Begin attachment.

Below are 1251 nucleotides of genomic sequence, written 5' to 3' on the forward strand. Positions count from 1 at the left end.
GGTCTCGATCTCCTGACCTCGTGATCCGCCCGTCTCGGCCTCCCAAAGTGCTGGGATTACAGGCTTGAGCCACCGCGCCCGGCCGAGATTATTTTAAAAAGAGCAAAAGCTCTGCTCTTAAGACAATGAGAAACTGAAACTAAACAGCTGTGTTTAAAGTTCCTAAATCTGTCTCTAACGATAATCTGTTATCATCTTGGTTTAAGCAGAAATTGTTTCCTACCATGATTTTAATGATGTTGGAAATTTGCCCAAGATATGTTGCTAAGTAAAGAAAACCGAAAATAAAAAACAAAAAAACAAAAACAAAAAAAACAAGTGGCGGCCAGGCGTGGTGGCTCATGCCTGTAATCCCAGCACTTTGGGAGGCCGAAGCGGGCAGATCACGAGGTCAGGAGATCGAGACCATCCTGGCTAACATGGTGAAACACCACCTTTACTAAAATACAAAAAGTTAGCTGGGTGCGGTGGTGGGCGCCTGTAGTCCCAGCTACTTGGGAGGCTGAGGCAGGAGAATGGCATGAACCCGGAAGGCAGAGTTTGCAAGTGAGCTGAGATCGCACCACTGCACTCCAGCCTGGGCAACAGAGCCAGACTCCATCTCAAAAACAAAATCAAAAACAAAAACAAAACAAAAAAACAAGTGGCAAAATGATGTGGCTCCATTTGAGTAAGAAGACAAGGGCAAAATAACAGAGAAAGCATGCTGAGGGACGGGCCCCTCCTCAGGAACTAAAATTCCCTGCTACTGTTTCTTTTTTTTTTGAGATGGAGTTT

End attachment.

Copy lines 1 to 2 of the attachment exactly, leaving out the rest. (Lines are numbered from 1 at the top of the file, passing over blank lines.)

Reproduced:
Below are 1251 nucleotides of genomic sequence, written 5' to 3' on the forward strand. Positions count from 1 at the left end.
GGTCTCGATCTCCTGACCTCGTGATCCGCCCGTCTCGGCCTCCCAAAGTGCTGGGATTACAGGCTTGAGCCACCGCGCCCGGCCGAGATTATTTTAAAAAGAGCAAAAGCTCTGCTCTTAAGACAATGAGAAACTGAAACTAAACAGCTGTGTTTAAAGTTCCTAAATCTGTCTCTAACGATAATCTGTTATCATCTTGGTTTAAGCAGAAATTGTTTCCTACCATGATTTTAATGATGTTGGAAATTTGCCCAAGATATGTTGCTAAGTAAAGAAAACCGAAAATAAAAAACAAAAAAACAAAAACAAAAAAAACAAGTGGCGGCCAGGCGTGGTGGCTCATGCCTGTAATCCCAGCACTTTGGGAGGCCGAAGCGGGCAGATCACGAGGTCAGGAGATCGAGACCATCCTGGCTAACATGGTGAAACACCACCTTTACTAAAATACAAAAAGTTAGCTGGGTGCGGTGGTGGGCGCCTGTAGTCCCAGCTACTTGGGAGGCTGAGGCAGGAGAATGGCATGAACCCGGAAGGCAGAGTTTGCAAGTGAGCTGAGATCGCACCACTGCACTCCAGCCTGGGCAACAGAGCCAGACTCCATCTCAAAAACAAAATCAAAAACAAAAACAAAACAAAAAAACAAGTGGCAAAATGATGTGGCTCCATTTGAGTAAGAAGACAAGGGCAAAATAACAGAGAAAGCATGCTGAGGGACGGGCCCCTCCTCAGGAACTAAAATTCCCTGCTACTGTTTCTTTTTTTTTTGAGATGGAGTTT